Dan Friel: Total Folklore
When Parts & Labor announced their retirement, an audible howl of anguish came forth from BBO terraces; gentle tears dripped from our cheeks and short-circuited the resistors and wires as we knelt in silence over our shrine to the Brooklyn noise popsters.
But dry your eyes mate. It became apparent not long after this despairing news that Dan Friel was going it alone and taking much of what made Parts & Labor so great with him; Total Folklore is the result.
Stripping away the vocal element of P&L, Friel delivers an album of top-notch electro-terror-pop best exemplified by the twelve-minute opener ‘Ulysses’: a stomping mini-epic with IEDs used for beats and rhythm. The P&L melodies are there throughout – particularly on hyper-speed ‘Valedictorian’ – but they seem somehow more delightfully excited than ever. It’s as if Friel’s machines and effects are so glad to be in use again they’ve gone all hyperactive and giddy. In fact, on ‘Scavengers’ they seem drunk on their own freedom as they stagger woozily over the machine gun pace.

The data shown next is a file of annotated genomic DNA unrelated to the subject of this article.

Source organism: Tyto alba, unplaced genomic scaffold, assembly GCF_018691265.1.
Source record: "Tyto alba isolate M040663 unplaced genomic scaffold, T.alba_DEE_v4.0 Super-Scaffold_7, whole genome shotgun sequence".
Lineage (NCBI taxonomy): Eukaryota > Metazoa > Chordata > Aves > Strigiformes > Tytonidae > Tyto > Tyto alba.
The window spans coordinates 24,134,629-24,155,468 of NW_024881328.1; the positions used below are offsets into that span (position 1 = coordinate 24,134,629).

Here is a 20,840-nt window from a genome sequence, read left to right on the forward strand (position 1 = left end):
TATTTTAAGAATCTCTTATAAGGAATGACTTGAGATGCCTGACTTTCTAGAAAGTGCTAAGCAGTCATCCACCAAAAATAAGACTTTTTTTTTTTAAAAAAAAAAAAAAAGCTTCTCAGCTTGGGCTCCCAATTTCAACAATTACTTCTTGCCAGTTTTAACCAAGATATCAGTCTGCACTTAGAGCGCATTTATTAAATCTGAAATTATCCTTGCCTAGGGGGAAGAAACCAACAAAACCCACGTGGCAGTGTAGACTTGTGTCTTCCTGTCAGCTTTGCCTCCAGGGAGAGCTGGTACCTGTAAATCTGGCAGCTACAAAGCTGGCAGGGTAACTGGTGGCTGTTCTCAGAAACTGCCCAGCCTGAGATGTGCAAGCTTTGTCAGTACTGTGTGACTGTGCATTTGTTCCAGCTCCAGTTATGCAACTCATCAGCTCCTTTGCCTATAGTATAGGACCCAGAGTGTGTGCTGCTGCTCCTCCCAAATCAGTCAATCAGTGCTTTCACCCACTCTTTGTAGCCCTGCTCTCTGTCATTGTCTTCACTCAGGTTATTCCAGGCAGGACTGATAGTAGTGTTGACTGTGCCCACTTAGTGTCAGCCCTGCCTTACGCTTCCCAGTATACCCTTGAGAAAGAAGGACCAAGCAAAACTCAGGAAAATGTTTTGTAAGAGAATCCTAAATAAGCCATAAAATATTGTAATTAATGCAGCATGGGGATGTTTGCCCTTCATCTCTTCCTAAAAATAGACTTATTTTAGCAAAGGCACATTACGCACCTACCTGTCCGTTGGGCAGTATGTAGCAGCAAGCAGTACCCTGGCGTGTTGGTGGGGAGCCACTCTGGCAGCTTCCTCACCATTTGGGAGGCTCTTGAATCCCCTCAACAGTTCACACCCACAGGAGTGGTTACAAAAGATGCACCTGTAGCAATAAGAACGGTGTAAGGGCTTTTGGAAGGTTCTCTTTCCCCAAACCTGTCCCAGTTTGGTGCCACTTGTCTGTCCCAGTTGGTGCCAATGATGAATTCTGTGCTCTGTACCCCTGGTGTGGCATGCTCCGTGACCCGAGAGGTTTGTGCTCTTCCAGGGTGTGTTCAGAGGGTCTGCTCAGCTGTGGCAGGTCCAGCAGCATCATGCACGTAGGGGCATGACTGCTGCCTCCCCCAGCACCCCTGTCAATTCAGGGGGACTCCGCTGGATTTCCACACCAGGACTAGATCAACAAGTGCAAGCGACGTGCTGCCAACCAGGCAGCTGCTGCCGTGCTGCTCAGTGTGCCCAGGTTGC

There’s no real let up in the distorted and maxed out electronics; everything has that feeling of peaking in the red and there are moments on tracks such as ‘Thumper’ where no amount of turning the volume down will save your synapses.
Being a short album, Total Folklore doesn’t outstay its welcome, but a welcome return for all P&L fans it most certainly is. Buy it.